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Home / Health / An anti-inflammatory diet including green vegetables, red wine is associated with better heart health: research

An anti-inflammatory diet including green vegetables, red wine is associated with better heart health: research



Red meat or green vegetables, leaves? Drinks with sugar or red wine? Choosing an anti-inflammatory diet may reduce the long-term risk of heart disease, researchers say.

The findings were published in the November 10 issue of the Journal of the American College of Cardiology.

Researchers from the Harvard TH Chan School of Public Health, along with other organizations, have followed more than 210,000 people through various studies dating back to 1984. Participants responded to a four-year survey. once on their diet.

The researchers say, choose a diet packed with anti-inflammatory foods, such as green vegetables and whole grains for better heart health.  (iStock)

The researchers say, choose a diet packed with anti-inflammatory foods, such as green vegetables and whole grains for better heart health. (iStock)

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“Our study is one of the first to link the inflammatory index of a food-based diet to the long-term risk of cardiovascular disease,” said Dr. Jun Li, lead author of the study. and research scientist at the Department of Nutrition at the Harvard TH Chan School of Public Health, said in a press release.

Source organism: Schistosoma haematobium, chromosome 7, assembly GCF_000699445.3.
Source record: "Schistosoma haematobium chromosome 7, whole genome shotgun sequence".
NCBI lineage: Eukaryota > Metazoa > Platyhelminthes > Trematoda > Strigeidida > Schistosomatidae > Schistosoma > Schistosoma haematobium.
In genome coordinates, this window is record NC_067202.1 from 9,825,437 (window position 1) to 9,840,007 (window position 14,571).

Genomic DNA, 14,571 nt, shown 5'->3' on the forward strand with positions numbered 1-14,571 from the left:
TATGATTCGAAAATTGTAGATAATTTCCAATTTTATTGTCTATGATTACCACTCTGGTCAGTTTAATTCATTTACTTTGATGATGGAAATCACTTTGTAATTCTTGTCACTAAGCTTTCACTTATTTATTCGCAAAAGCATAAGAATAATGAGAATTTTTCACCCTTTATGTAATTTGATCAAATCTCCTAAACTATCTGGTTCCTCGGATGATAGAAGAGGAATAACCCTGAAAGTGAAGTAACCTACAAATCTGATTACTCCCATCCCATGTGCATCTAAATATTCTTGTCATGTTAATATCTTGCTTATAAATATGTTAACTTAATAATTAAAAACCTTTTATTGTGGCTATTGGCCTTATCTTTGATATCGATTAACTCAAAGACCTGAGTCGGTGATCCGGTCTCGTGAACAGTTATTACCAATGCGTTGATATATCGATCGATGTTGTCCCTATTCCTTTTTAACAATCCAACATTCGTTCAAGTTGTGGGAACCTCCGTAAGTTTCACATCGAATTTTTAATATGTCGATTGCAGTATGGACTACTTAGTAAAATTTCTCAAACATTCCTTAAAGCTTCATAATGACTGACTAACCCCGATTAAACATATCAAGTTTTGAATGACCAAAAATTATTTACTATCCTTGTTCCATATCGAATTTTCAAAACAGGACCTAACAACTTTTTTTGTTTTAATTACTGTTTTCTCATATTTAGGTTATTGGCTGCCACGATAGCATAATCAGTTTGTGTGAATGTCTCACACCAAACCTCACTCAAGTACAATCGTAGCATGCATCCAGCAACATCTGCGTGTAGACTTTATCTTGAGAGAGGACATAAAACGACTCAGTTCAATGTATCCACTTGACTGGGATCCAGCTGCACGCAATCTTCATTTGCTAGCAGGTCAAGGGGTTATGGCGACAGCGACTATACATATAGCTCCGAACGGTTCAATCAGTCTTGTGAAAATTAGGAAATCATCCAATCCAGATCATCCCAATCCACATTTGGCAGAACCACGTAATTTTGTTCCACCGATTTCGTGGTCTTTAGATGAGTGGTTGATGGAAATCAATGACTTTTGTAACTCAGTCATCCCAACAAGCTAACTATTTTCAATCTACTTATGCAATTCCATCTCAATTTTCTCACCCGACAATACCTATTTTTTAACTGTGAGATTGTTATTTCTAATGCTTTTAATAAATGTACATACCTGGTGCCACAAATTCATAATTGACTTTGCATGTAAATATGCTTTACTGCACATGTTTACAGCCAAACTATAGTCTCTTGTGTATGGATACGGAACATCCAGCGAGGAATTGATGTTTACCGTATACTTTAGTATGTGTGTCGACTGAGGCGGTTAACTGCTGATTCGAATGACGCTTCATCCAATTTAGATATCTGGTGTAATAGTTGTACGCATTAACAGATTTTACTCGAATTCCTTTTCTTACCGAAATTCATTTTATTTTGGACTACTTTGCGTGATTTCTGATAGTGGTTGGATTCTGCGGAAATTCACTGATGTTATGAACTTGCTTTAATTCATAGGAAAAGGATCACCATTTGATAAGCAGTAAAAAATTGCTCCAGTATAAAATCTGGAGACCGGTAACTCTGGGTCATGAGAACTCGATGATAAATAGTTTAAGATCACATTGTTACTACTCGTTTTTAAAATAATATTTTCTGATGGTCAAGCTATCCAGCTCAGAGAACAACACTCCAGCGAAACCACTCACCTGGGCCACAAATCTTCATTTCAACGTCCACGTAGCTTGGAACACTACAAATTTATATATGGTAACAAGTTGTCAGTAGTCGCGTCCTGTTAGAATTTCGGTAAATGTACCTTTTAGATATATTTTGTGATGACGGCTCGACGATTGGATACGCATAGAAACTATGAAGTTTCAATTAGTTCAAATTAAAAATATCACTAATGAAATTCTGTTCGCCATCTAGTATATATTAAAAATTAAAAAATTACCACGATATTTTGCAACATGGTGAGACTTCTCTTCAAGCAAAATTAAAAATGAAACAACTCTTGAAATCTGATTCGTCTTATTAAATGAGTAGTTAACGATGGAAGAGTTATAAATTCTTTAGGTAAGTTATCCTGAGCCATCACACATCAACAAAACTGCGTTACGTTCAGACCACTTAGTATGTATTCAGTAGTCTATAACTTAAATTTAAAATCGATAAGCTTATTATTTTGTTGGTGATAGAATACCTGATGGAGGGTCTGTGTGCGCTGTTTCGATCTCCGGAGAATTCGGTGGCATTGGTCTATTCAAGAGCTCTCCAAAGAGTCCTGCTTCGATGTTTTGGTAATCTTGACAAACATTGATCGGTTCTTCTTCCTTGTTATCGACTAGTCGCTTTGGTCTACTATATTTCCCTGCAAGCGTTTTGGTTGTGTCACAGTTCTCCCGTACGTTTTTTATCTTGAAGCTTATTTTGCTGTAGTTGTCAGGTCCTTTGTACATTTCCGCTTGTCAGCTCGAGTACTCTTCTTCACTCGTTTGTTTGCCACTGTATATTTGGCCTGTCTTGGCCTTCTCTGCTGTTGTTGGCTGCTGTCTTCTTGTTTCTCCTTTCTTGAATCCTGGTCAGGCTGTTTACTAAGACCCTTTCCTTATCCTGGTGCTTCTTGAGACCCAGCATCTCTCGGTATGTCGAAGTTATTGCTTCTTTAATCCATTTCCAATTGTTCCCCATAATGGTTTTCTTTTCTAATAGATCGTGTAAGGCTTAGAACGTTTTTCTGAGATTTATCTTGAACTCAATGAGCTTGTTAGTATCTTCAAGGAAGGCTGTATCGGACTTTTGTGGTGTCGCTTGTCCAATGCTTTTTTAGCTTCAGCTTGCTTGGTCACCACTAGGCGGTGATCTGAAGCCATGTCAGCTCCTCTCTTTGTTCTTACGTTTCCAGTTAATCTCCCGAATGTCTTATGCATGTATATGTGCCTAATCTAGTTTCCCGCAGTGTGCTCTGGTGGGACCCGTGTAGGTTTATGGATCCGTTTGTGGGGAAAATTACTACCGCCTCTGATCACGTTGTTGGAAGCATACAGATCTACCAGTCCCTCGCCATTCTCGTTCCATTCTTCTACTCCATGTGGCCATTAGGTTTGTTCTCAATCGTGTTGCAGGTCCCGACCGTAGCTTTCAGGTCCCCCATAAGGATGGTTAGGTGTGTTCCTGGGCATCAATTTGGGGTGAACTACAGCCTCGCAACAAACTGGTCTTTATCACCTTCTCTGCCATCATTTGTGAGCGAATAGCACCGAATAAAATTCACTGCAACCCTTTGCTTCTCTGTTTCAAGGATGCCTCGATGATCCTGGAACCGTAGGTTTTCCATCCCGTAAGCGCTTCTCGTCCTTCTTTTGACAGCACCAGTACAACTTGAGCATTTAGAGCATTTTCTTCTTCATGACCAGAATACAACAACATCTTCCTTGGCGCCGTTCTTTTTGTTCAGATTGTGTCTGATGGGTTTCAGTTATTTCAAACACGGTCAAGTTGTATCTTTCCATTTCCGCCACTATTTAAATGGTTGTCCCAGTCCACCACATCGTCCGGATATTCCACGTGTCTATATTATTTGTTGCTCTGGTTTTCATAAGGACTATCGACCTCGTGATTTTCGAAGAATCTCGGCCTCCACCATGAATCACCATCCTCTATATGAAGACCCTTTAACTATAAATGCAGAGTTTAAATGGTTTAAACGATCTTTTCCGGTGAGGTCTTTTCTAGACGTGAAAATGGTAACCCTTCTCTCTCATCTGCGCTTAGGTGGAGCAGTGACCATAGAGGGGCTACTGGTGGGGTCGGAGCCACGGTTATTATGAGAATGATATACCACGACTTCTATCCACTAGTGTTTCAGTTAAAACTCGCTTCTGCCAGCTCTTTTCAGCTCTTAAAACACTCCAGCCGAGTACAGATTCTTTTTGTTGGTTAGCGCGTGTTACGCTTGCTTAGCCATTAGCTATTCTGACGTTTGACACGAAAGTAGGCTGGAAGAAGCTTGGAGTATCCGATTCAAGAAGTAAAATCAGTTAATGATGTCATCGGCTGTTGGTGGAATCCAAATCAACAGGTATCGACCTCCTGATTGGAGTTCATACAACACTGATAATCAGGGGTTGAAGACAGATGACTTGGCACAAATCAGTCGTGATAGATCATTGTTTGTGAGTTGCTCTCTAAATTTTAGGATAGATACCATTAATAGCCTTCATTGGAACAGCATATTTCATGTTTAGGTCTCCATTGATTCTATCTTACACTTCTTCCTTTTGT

After controlling for other factors, including body mass index (BMI), exercise and family history, an anti-inflammatory diet showed a 46% increased risk of heart disease and a stroke. Stroke increased by 28% when compared to participants on an anti-inflammatory diet, according to the release.

To fight inflammation, study authors recommend green leafy vegetables, yellow peppers, whole grains, coffee, and wine, among other options. On the other hand, the diet that contributes to inflammation includes red meat, refined sugars, soft drinks and fried foods, among others.

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In the study, the authors noted how important inflammation plays a role in the development of heart disease.

Dr. Ramon Estruch, senior consultant in the department of internal medicine at the Clinic Hospital in Barcelona, ​​Spain, and the author of an accompanying editorial comment, said in the release.

Estruch adds: “When choosing foods in our diet, we should really be mindful of their anti-inflammatory and swelling abilities.

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